Wimbledon champion and world #10 Novak Djokovic will look to continue his quest for a first Cincinnati Masters title when he takes on Adrian Mannarino of France. Winning the title would complete the unprecedented Career Golden Masters for the Serb as it is the only one of the Masters 1000 tournaments he has never won. But Mannarino is never an easy customer and Djokovic will have his work cut out to get the win. Who will come out on top?
Djokovic and Mannarino have met three times so far with all the matches having unusually come on grass courts. They have also all been won by Djokovic. He claimed his first win over the Frenchman in the second round at Wimbledon in 2016 in straight sets 6-4 6-3 7-6. He then beat Mannarino at the Championships again a year later when he won 6-2 7-6 6-4 in the fourth round. Their most recent meeting came earlier this year at Queen’s where Djokovic won 7-5 6-1.
Path to the second round
Djokovic arrived in Cincinnati after a lacklustre performance in Toronto where he fell in the third round to eventual finalist Stefanos Tsitsipas. His opening opponent in Ohio was the dangerous American Steve Johnson, who won the title in Newport last month. Djokovic struck first, winning the first set with a late break and then immediately broke to start the second. But Johnson broke back and hung tough to withstand eight match points. But his luck ran out on the ninth as Djokovic won 6-4 7-6.
Mannarino, who lost in the first round in Canada to Sam Querrey, began his Cincinnati Masters against Italy’s Marco Cecchinato. Cecchinato stunned the tennis world by reaching the Roland Garros semifinals earlier this year, a run which included victory over Djokovic. But he has never won a Tour-level match on a hard court. Nonetheless he made a good start against Mannarino to win the first set. But the Frenchman fought back, scraping through a 6-7 6-2 7-6 winner.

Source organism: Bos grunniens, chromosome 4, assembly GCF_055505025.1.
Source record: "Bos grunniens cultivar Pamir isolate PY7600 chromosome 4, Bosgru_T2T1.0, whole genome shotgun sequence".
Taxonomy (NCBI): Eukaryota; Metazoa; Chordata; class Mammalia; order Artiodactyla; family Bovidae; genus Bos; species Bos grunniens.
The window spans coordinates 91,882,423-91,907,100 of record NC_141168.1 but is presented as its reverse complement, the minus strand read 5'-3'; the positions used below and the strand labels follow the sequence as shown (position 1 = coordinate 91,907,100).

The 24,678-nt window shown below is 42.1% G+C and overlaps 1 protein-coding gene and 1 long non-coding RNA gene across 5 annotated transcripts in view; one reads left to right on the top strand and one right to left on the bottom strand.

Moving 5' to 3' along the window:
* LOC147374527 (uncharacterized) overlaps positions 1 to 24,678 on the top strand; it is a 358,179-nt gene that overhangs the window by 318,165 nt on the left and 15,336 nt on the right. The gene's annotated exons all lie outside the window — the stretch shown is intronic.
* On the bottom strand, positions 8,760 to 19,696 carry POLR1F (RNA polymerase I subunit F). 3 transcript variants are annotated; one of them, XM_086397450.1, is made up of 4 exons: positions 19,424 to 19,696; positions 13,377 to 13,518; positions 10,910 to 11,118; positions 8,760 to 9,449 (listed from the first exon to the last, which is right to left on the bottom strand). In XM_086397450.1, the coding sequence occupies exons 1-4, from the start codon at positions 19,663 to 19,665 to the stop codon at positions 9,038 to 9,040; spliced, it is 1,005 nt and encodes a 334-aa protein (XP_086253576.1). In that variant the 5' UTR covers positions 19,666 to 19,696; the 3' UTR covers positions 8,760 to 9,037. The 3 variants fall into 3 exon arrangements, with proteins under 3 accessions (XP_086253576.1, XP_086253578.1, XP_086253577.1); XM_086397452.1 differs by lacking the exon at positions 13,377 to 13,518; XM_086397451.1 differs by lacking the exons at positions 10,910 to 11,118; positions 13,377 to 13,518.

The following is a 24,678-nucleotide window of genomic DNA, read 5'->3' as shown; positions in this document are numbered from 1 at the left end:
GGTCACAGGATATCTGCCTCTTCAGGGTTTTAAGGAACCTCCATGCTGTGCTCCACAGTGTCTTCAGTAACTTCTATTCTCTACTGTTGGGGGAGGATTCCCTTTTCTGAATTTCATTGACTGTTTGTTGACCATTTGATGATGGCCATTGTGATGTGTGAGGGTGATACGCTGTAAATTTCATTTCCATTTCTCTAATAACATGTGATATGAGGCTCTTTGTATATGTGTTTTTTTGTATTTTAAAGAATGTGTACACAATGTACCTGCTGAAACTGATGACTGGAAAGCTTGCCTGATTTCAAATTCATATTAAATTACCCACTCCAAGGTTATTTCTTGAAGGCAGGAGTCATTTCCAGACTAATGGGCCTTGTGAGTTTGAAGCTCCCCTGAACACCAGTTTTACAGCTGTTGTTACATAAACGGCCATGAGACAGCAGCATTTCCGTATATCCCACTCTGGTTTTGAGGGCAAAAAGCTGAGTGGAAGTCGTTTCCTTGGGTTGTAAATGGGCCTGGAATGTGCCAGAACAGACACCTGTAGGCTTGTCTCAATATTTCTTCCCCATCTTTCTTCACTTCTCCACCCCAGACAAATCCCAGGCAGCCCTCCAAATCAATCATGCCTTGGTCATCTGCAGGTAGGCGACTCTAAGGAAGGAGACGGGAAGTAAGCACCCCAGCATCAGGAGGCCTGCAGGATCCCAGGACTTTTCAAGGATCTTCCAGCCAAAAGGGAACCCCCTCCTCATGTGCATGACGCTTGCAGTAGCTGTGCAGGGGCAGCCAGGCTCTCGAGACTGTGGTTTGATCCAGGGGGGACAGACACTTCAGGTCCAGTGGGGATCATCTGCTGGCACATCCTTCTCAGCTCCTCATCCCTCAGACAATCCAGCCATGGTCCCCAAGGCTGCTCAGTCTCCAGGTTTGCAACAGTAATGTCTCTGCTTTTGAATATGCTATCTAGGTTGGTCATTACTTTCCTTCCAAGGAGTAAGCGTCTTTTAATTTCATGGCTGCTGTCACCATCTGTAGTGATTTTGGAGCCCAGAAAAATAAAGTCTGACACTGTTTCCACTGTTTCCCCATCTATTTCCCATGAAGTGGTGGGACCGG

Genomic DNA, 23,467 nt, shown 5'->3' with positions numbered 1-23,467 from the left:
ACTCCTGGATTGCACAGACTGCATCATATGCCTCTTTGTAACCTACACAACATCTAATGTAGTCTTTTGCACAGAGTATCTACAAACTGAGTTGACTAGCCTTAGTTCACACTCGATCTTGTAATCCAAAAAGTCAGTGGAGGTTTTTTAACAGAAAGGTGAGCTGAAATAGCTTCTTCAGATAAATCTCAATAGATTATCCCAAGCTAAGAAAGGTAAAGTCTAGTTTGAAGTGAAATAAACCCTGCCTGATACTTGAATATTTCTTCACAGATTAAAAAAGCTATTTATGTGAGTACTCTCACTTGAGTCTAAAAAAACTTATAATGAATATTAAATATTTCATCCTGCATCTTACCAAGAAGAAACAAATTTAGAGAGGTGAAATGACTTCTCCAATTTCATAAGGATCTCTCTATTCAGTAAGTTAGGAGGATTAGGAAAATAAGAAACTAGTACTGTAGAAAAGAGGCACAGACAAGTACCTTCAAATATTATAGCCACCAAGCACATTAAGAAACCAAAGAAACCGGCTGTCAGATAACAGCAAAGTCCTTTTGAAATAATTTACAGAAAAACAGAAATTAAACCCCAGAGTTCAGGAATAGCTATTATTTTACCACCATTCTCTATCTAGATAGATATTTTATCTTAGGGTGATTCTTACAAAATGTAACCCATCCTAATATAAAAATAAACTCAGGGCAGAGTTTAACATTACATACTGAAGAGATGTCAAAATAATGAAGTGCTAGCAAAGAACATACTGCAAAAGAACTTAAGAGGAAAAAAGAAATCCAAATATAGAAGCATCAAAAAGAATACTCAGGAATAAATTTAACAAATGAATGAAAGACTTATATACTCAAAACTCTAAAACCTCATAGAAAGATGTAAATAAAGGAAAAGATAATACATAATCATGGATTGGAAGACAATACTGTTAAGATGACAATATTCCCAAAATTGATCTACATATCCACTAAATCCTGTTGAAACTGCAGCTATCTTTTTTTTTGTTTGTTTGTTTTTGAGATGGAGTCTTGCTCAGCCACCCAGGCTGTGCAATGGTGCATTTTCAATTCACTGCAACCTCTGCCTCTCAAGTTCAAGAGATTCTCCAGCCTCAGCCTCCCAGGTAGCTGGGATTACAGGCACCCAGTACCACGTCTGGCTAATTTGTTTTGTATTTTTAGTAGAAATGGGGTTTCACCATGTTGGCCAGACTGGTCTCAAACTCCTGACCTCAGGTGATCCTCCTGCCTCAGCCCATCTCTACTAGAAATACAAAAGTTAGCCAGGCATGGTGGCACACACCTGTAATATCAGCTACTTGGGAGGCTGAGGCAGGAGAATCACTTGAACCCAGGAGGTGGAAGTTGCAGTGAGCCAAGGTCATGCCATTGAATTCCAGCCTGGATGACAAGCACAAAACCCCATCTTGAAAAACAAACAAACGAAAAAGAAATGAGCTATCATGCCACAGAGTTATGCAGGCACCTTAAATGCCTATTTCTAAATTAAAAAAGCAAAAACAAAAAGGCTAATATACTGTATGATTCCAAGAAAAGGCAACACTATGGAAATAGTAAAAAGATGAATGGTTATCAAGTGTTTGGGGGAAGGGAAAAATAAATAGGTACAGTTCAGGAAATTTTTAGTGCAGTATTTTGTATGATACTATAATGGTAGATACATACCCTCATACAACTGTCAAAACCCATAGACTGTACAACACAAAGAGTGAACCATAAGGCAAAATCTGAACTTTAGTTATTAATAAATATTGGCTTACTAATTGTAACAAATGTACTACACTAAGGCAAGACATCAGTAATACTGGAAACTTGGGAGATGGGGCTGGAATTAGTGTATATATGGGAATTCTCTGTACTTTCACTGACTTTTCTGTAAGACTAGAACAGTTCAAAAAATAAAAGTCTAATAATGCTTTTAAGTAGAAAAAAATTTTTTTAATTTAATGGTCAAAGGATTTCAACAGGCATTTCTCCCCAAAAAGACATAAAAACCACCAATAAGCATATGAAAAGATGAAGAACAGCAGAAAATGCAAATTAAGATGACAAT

How do they match up?
Djokovic, at his best, is a ruthless baseline operator equally comfortable in defence and attack. Both his forehand and backhand are formidable weapons, his serve is usually extremely reliable and his movement almost peerless. He is also surely the greatest returner the sport has ever seen, although that element of his game was some way short of the high standards Djokovic usually sets, particularly against Tsitsipas.
But Mannarino does not have the Greek’s power when stepping to the line and so will likely have to deal with pressure on serve for much of the match. But what he lacks in power, with his groundstrokes also rather short in that department, he makes up for with court craft and his ability to counterpunch. He also hits an unusually flat ball, which is hard to attack and can skid through the court. His backhand dropshot is a favoured weapon and Djokovic will have to be wary of.
Mannarino has given a fairly good account of himself in all of his previous meetings with Djokovic without ever really looking like winning. He has shown he has the variety to keep Djokovic off balance, at least in the early going. But the Serbian has eventually found the holes in Mannarino’s game in the past and there seems to be no reason to expect a different outcome this time around. It may well be tight early on, but Djokovic will advance in straight sets all the same.